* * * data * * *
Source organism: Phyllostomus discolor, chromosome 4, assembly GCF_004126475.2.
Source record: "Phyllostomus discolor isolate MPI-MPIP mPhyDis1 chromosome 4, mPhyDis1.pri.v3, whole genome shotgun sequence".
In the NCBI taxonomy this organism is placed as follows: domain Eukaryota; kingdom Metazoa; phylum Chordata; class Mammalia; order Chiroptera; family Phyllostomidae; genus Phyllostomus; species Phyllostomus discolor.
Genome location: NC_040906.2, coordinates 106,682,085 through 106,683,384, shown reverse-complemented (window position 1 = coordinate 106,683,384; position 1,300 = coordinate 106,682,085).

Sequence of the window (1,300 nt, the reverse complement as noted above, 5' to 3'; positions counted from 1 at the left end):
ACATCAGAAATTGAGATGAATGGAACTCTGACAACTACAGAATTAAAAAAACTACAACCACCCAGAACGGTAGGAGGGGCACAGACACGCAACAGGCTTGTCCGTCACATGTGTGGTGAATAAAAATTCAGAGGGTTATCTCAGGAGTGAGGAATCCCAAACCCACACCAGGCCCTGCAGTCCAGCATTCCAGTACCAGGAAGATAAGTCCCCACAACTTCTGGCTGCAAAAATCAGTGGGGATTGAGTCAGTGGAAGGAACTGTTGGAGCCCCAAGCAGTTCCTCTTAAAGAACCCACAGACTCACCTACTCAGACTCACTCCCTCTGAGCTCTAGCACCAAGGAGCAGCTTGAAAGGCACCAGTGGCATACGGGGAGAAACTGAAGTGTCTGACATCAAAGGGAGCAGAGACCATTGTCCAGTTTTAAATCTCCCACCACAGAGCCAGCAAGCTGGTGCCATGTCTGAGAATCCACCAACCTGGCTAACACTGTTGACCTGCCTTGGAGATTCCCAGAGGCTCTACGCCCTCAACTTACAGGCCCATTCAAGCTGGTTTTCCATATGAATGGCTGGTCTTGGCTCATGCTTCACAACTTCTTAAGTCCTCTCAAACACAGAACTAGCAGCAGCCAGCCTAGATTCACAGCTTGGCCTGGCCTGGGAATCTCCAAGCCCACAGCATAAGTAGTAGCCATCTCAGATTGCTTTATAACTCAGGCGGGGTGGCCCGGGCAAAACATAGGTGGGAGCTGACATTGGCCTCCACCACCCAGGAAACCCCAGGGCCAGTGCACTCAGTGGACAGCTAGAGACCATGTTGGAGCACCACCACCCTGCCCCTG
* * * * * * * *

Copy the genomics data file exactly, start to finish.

Source organism: Phyllostomus discolor, chromosome 4, assembly GCF_004126475.2.
Source record: "Phyllostomus discolor isolate MPI-MPIP mPhyDis1 chromosome 4, mPhyDis1.pri.v3, whole genome shotgun sequence".
In the NCBI taxonomy this organism is placed as follows: domain Eukaryota; kingdom Metazoa; phylum Chordata; class Mammalia; order Chiroptera; family Phyllostomidae; genus Phyllostomus; species Phyllostomus discolor.
Genome location: NC_040906.2, coordinates 106,682,085 through 106,683,384, shown reverse-complemented (window position 1 = coordinate 106,683,384; position 1,300 = coordinate 106,682,085).

Sequence of the window (1,300 nt, the reverse complement as noted above, 5' to 3'; positions counted from 1 at the left end):
ACATCAGAAATTGAGATGAATGGAACTCTGACAACTACAGAATTAAAAAAACTACAACCACCCAGAACGGTAGGAGGGGCACAGACACGCAACAGGCTTGTCCGTCACATGTGTGGTGAATAAAAATTCAGAGGGTTATCTCAGGAGTGAGGAATCCCAAACCCACACCAGGCCCTGCAGTCCAGCATTCCAGTACCAGGAAGATAAGTCCCCACAACTTCTGGCTGCAAAAATCAGTGGGGATTGAGTCAGTGGAAGGAACTGTTGGAGCCCCAAGCAGTTCCTCTTAAAGAACCCACAGACTCACCTACTCAGACTCACTCCCTCTGAGCTCTAGCACCAAGGAGCAGCTTGAAAGGCACCAGTGGCATACGGGGAGAAACTGAAGTGTCTGACATCAAAGGGAGCAGAGACCATTGTCCAGTTTTAAATCTCCCACCACAGAGCCAGCAAGCTGGTGCCATGTCTGAGAATCCACCAACCTGGCTAACACTGTTGACCTGCCTTGGAGATTCCCAGAGGCTCTACGCCCTCAACTTACAGGCCCATTCAAGCTGGTTTTCCATATGAATGGCTGGTCTTGGCTCATGCTTCACAACTTCTTAAGTCCTCTCAAACACAGAACTAGCAGCAGCCAGCCTAGATTCACAGCTTGGCCTGGCCTGGGAATCTCCAAGCCCACAGCATAAGTAGTAGCCATCTCAGATTGCTTTATAACTCAGGCGGGGTGGCCCGGGCAAAACATAGGTGGGAGCTGACATTGGCCTCCACCACCCAGGAAACCCCAGGGCCAGTGCACTCAGTGGACAGCTAGAGACCATGTTGGAGCACCACCACCCTGCCCCTG